It's a Small, Small World
In 2003, after more than a decade of producing films for Disney's adult imprints Touchstone, Hollywood, and Buena Vista Pictures, Jerry Bruckheimer made Pirates of the Caribbean: The Curse of the Black Pearl for the family-oriented flagship, Walt Disney Pictures. It was a turning point for both Bruckheimer, who was best known for sleek, wham-bam R-rated action movies, and G/PG-haven Disney, which, for the first time, took on PG-13s for all three installments of the Pirates trilogy. Needless to say, it paid off. Bruckheimer followed those three international blockbusters with two lucrative National Treasure movies (a third is on the way), and, this week, starts a third series with Prince of Persia: The Sands of Time. These would seem to have little in common with Bruckheimer's '80s or '90s hits like Flashdance or Bad Boys, but he has remained a master of crossover contraptions, and with these series, he's proven to be Disney's ideal steward for the 21st century. Here's why:
Producer as Auteur
The name above the title says it all. Although many of cinema's greatest craftsmen have worked for the studio, Walt's vision—actual, marketed, and spiritually inherited—has always outranked individual expression, and credit always goes to the brand. Robert Stevenson directed more than a dozen Disney films, from Old Yeller to Mary Poppins, but only the most die-hard auteur could peg his name to those titles. And though Bruckheimer has collaborated with high-profile iconoclasts like Michael Bay, Tony Scott, and Joel Schumacher, the producer's magic-hour bombast was always primary. Everyone knows what a "Bruckheimer film" is. Under the Disney-Bruckheimer command, Pirates director Gore Verbinski or Persia chameleon Mike Newell are more like highly accomplished field generals than artists realizing a personal project.
Everything for Everyone
Unlike kid-friendly, adult-repellent studio fare like Underdog, or the Shaggy Dog and Herbie films of an earlier era, Bruckheimer's Disney films are "four quadrant pictures," meaning they're designed to please both children and adults, men and women. But Bruckheimer doesn't just cover these bases—he blankets the whole field. He starts with a simple, durable, universally compelling classical structure—all three series are quest narratives with a subtext of romance—from which he can tentacle out to micro-demographics like maritime history buffs, armchair code breakers, and rum lovers. Most crucially, his casts are deliberately scattershot, bundling together heartthrobs (Orlando Bloom, Jake Gyllenhaal), It girls (Keira Knightley), Oscar winners (Nicolas Cage, Ben Kingsley), slumming interlopers (Johnny Depp, Diane Kruger), and stage-trained hams (Bill Nighy, Alfred Molina), calculating that even a well-cast bit player can broaden a film's appeal. The finished products reflect this 52-pick-up mentality, shifting around violently in tone and quality, but Bruckheimer trades coherence for the economic benefits of being everything to everyone.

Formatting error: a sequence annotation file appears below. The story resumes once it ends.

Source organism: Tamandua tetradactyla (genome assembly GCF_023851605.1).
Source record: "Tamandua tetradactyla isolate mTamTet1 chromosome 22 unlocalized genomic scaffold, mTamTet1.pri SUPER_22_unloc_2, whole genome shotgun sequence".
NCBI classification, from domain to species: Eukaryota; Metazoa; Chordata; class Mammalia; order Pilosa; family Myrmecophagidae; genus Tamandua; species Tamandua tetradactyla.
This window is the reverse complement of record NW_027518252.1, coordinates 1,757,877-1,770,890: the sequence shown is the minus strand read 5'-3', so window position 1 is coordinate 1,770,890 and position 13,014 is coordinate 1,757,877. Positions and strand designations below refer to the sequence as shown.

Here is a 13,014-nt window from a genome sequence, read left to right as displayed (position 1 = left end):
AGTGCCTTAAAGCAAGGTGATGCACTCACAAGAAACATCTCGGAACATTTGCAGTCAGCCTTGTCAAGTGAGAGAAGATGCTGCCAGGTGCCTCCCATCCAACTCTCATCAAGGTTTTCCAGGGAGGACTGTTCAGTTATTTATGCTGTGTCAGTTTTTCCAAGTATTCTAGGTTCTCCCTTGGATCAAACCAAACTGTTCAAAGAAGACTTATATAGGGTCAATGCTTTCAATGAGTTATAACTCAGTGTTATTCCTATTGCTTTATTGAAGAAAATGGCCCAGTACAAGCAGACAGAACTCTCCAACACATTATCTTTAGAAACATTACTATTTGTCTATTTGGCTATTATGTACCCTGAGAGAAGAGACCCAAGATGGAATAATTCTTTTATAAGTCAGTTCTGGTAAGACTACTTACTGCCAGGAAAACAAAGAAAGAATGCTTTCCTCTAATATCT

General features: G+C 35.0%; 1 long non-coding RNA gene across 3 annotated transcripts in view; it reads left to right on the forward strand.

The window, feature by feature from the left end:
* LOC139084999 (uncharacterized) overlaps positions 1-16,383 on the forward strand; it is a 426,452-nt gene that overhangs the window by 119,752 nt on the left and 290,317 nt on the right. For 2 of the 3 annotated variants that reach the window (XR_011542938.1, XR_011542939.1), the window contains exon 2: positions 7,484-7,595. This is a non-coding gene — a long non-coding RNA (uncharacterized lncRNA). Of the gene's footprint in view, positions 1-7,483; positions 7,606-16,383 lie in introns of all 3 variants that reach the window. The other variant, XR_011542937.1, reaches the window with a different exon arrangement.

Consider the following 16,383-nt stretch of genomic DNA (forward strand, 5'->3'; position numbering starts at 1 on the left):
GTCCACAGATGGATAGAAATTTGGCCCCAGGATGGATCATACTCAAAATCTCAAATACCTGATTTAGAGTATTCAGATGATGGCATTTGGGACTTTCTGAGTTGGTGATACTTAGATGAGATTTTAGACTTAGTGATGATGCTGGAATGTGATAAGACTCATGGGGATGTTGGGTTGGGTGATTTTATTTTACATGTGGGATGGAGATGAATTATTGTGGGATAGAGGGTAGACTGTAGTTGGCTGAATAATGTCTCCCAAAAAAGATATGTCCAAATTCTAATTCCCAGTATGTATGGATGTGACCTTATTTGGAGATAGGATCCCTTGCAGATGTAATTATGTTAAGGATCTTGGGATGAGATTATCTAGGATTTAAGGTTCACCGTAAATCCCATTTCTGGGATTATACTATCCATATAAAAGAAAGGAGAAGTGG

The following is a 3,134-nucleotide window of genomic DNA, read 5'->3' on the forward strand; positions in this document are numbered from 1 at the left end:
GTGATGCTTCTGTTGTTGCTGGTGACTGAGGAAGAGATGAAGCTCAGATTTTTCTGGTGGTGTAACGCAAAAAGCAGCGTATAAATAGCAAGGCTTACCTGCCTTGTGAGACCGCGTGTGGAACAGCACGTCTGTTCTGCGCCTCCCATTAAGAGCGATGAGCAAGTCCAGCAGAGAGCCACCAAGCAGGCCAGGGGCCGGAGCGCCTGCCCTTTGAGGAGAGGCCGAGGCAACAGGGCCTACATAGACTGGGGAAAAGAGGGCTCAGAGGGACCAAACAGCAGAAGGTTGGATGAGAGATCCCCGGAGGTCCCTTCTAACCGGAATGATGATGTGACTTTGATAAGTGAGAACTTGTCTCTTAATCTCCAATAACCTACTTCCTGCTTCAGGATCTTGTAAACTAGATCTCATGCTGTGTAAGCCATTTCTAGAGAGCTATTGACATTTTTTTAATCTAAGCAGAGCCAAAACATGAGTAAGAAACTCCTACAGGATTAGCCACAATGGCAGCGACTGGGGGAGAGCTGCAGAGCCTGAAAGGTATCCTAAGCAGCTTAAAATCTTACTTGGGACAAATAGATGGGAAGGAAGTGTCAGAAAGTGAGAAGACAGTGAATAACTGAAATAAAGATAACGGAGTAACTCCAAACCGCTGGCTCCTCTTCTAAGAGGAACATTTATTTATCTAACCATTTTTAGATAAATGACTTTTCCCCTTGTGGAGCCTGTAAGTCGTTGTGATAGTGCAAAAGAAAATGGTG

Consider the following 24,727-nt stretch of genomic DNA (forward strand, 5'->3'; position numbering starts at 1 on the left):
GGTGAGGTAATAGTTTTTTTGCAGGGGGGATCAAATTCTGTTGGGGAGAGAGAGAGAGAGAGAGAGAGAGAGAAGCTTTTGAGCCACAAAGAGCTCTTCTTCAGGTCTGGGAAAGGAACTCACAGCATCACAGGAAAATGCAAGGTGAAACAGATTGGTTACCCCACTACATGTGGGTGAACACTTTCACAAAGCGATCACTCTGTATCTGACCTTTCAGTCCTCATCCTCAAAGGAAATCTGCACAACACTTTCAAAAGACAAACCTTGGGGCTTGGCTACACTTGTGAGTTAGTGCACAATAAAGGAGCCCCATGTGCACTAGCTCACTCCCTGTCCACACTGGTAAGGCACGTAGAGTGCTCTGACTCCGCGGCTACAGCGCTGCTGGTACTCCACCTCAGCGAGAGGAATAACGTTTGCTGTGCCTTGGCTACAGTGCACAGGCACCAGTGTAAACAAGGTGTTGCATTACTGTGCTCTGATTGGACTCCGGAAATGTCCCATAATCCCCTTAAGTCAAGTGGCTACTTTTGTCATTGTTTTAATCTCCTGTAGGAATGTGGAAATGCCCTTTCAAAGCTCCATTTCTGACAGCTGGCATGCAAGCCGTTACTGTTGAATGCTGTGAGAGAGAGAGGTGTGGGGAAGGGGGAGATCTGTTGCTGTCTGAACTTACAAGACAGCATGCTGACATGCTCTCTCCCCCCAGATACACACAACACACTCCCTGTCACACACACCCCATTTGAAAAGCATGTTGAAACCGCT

Erasing the Real
In 1996, French philosopher Jean Baudrillard wrote of Disney Co.: "It is not only interested in erasing the real by turning it into a three-dimensional virtual image with no depth, but it also seeks to erase time by synchronizing all the periods, all the cultures, in a single traveling motion, by juxtaposing them in a single scenario." His description sounds a lot like this year's model, Prince of Persia, which indeed synchronizes ancient history, mythology, modern sensibilities, high-tech computer wizardry, an Eastern setting, and a Western cast into one über action/romance/comedy/adventure/epic. We're not really meant to buy Jake Gyllenhaal as a Persian, but are instead asked to imagine a Persian prince as a British-accented, GNC-toned, facially groomed American actor. Rooted in "Wonderful World of Disney" exotic travelogues, Disneyland's safari ride, and Epcot Center's one-stop world tour, Prince of Persia brings foreign lands right to you, and they look and sound much like home.
Thy Magic Kingdom Come
After making a blockbuster trilogy from an in-house amusement park ride (Pirates of the Caribbean) and casting various American landmarks as movie sets for National Treasure, Bruckheimer's latest colonizes as much culture as it can carry. Yet for a movie that's based on a video game (Jordan Mechner's Prince of Persia) and samples everything from Raiders of the Lost Ark, Star Wars, and Flash Gordon to Arabian Nights and Excalibur, Disney remains the alpha, omega, and everything in between. "A strange thing happened," Mechner wrote in his journal in 1985, four years before completing the original game and 25 years before Bruckheimer's full-circle fruition. "I started getting images in my head of the characters: the Sultan. The Princess. The Boy. I saw the scenes in my mind as if it were a Disney movie."
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